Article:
From left to right: Malin Stjernström (Swedish Development Forum), Helena Bjuremalm (International IDEA), Alexandra Wilde (UNDP Oslo Governance Center) and Massimo Tommasoli (International IDEA)
Photo credit: David Rosén, International IDEA
The most evident difference between the UN’s former Millennium Development Goals (MDGs) and the current Sustainable Development Goals (SDGs) is the inclusion of a goal addressing peace, justice and strong, inclusive institutions. Given that the goals were formulated through an inclusive and deliberative process, the SDGs also provide opportunities for people-centred monitoring of their progress on the national level.
On 29 June, International IDEA and the Swedish Development Forum (FUF) invited Alexandra Wilde, (UNDP Oslo Governance Centre) and Massimo Tommasoli (International IDEA) to share their perspectives on the ongoing monitoring of the SDGs. At the event it was evident that the UN’s Sustainable Development Agenda is a complex negotiation process, in which numerous actors (beyond Member State representatives) were included – providing a legitimate, comprehensive and integrated framework, which emphasises implementation. It seems the impact of this exhaustive effort is starting to show though. According to Massimo Tommasoli, during the recent UN High Level Political Forum on Sustainable Development (UN HLPF), 44 UN Member States volunteered to review their domestic progress on a cluster of goals, most notably goal 5 on gender equality.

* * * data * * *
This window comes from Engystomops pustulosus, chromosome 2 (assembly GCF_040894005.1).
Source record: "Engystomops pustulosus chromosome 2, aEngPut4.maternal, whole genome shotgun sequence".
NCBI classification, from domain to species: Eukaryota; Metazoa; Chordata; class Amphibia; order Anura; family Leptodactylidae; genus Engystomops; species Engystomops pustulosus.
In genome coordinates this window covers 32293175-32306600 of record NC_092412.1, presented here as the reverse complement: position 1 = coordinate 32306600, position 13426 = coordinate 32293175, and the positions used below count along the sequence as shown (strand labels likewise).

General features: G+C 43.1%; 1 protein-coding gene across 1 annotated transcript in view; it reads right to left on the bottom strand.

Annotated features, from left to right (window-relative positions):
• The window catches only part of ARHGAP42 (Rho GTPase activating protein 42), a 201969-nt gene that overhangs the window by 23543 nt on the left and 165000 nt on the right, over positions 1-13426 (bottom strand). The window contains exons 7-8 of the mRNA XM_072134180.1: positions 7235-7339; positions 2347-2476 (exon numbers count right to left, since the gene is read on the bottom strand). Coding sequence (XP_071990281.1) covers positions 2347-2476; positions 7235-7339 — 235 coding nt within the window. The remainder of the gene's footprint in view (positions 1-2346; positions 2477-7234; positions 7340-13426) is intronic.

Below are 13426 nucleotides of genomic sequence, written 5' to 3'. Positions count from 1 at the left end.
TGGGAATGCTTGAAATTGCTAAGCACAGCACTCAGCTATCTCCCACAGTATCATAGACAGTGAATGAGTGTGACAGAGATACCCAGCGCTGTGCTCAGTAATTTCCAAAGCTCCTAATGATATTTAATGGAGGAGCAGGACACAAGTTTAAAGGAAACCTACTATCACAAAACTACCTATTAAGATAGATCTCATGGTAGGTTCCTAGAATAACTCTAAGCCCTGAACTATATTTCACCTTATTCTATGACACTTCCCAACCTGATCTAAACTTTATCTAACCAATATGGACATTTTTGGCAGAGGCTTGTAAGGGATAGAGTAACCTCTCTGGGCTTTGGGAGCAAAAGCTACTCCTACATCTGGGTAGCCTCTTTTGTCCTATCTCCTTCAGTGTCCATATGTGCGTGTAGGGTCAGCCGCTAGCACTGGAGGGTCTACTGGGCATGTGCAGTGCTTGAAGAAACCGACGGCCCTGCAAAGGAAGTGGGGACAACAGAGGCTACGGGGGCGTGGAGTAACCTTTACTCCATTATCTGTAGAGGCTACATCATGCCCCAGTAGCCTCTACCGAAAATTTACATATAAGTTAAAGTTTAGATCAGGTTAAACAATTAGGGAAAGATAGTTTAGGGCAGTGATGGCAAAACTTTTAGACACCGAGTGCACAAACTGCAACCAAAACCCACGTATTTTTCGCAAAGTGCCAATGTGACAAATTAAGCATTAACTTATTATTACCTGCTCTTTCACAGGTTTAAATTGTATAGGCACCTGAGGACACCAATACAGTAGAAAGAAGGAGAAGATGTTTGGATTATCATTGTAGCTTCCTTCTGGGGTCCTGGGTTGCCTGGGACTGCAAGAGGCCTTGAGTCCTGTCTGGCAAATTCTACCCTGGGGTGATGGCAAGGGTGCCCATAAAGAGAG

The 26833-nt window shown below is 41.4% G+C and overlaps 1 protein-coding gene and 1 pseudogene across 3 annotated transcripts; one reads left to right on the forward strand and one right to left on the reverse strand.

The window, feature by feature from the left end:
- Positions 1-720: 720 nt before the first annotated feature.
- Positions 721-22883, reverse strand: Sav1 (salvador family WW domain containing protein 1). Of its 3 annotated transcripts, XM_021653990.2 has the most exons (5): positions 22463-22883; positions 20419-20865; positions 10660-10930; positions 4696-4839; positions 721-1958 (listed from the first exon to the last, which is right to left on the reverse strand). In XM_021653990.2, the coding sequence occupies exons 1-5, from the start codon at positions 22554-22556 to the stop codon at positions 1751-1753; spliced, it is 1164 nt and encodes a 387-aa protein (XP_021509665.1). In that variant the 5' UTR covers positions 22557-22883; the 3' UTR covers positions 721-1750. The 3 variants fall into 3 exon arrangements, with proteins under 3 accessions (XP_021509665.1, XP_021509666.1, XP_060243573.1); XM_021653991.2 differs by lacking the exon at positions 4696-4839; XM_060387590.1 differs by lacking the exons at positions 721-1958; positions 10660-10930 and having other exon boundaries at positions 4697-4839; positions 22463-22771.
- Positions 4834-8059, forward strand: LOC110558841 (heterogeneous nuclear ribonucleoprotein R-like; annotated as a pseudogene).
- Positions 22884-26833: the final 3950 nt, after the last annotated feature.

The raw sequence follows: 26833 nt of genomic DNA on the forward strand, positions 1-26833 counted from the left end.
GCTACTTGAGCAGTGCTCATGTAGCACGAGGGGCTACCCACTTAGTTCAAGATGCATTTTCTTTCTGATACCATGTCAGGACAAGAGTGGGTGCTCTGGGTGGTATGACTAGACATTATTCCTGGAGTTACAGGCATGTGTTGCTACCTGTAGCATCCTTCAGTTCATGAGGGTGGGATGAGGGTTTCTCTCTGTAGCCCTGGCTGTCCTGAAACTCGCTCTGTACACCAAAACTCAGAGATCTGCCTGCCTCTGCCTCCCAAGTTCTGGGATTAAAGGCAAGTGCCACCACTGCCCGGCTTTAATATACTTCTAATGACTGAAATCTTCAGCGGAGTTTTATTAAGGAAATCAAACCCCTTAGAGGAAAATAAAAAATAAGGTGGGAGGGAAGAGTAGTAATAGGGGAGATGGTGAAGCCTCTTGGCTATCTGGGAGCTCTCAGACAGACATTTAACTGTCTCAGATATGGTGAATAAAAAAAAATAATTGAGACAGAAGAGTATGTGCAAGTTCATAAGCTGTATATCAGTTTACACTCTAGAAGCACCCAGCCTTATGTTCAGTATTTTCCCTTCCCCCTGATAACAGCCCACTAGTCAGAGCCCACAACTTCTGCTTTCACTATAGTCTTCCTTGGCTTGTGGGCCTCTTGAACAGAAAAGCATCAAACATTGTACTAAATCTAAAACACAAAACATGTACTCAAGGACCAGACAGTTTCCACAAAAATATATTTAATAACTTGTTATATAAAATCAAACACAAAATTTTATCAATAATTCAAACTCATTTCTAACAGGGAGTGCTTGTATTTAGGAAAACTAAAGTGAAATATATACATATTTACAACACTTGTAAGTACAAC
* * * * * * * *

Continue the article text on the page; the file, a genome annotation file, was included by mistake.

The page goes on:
The reports on SDG 16 are scheduled for 2019, however monitoring of this goal can be rather challenging. As Alexandra Wilde noted, seven out of the twenty-three indicators in SDG 16 do not yet have internationally established monitoring methodologies or standards. The UNDP Oslo Governance Centre has therefore piloted a project with six UN member states that identify gaps between national reform programmes and the global goals. The Centre convenes a dialogue between citizens and government with the purpose of generating accessible statistics that are based on national realities, alongside other similar initiatives that engage a variety of sectors. With the commitment to ‘leaving no-one behind’, data is disaggregated by population groups to reveal patterns of exclusion and discrimination – a crucial aspect of SDG 16.
In her concluding remarks, Alexandra Wilde was also keen to emphasise that inclusion is far more central in the SDGs than in MDGs. The run-up to the 2019 UN HLPF may contribute to a domestically owned ‘data revolution’ that leaves no-one behind, considering the inclusionary monitoring efforts that are ongoing across the world.